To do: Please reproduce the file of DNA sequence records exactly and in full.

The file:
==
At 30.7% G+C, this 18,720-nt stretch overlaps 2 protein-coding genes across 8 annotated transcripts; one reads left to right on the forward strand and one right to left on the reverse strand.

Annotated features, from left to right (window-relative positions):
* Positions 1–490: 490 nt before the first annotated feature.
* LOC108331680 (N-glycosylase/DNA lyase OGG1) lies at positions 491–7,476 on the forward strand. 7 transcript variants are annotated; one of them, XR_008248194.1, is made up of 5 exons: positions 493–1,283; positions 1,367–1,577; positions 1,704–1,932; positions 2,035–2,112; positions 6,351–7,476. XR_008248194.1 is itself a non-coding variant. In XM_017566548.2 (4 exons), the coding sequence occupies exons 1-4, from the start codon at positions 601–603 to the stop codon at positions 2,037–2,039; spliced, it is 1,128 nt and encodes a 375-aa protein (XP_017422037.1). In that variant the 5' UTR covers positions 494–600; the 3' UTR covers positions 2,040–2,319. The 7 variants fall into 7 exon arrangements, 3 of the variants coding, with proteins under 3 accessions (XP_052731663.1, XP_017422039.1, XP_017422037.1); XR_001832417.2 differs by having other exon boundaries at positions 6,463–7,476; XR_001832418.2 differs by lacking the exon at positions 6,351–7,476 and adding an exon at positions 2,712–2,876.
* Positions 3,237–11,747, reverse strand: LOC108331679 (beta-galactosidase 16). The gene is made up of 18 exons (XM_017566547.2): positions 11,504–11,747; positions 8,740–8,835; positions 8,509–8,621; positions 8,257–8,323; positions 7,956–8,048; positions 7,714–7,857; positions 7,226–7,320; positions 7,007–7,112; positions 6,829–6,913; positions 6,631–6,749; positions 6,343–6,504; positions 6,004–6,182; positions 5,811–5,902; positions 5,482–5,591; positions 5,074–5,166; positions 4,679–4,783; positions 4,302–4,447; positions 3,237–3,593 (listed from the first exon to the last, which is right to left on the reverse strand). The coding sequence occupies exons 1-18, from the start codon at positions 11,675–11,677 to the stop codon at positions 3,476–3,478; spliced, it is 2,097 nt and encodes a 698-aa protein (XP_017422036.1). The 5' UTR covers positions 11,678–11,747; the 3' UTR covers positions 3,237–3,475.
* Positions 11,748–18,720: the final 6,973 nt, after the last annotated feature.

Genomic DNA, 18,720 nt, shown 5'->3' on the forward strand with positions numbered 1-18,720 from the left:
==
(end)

At 30.7% G+C, this 18,720-nt stretch overlaps 2 protein-coding genes across 8 annotated transcripts; one reads left to right on the forward strand and one right to left on the reverse strand.

Annotated features, from left to right (window-relative positions):
* Positions 1–490: 490 nt before the first annotated feature.
* LOC108331680 (N-glycosylase/DNA lyase OGG1) lies at positions 491–7,476 on the forward strand. 7 transcript variants are annotated; one of them, XR_008248194.1, is made up of 5 exons: positions 493–1,283; positions 1,367–1,577; positions 1,704–1,932; positions 2,035–2,112; positions 6,351–7,476. XR_008248194.1 is itself a non-coding variant. In XM_017566548.2 (4 exons), the coding sequence occupies exons 1-4, from the start codon at positions 601–603 to the stop codon at positions 2,037–2,039; spliced, it is 1,128 nt and encodes a 375-aa protein (XP_017422037.1). In that variant the 5' UTR covers positions 494–600; the 3' UTR covers positions 2,040–2,319. The 7 variants fall into 7 exon arrangements, 3 of the variants coding, with proteins under 3 accessions (XP_052731663.1, XP_017422039.1, XP_017422037.1); XR_001832417.2 differs by having other exon boundaries at positions 6,463–7,476; XR_001832418.2 differs by lacking the exon at positions 6,351–7,476 and adding an exon at positions 2,712–2,876.
* Positions 3,237–11,747, reverse strand: LOC108331679 (beta-galactosidase 16). The gene is made up of 18 exons (XM_017566547.2): positions 11,504–11,747; positions 8,740–8,835; positions 8,509–8,621; positions 8,257–8,323; positions 7,956–8,048; positions 7,714–7,857; positions 7,226–7,320; positions 7,007–7,112; positions 6,829–6,913; positions 6,631–6,749; positions 6,343–6,504; positions 6,004–6,182; positions 5,811–5,902; positions 5,482–5,591; positions 5,074–5,166; positions 4,679–4,783; positions 4,302–4,447; positions 3,237–3,593 (listed from the first exon to the last, which is right to left on the reverse strand). The coding sequence occupies exons 1-18, from the start codon at positions 11,675–11,677 to the stop codon at positions 3,476–3,478; spliced, it is 2,097 nt and encodes a 698-aa protein (XP_017422036.1). The 5' UTR covers positions 11,678–11,747; the 3' UTR covers positions 3,237–3,475.
* Positions 11,748–18,720: the final 6,973 nt, after the last annotated feature.

Genomic DNA, 18,720 nt, shown 5'->3' on the forward strand with positions numbered 1-18,720 from the left: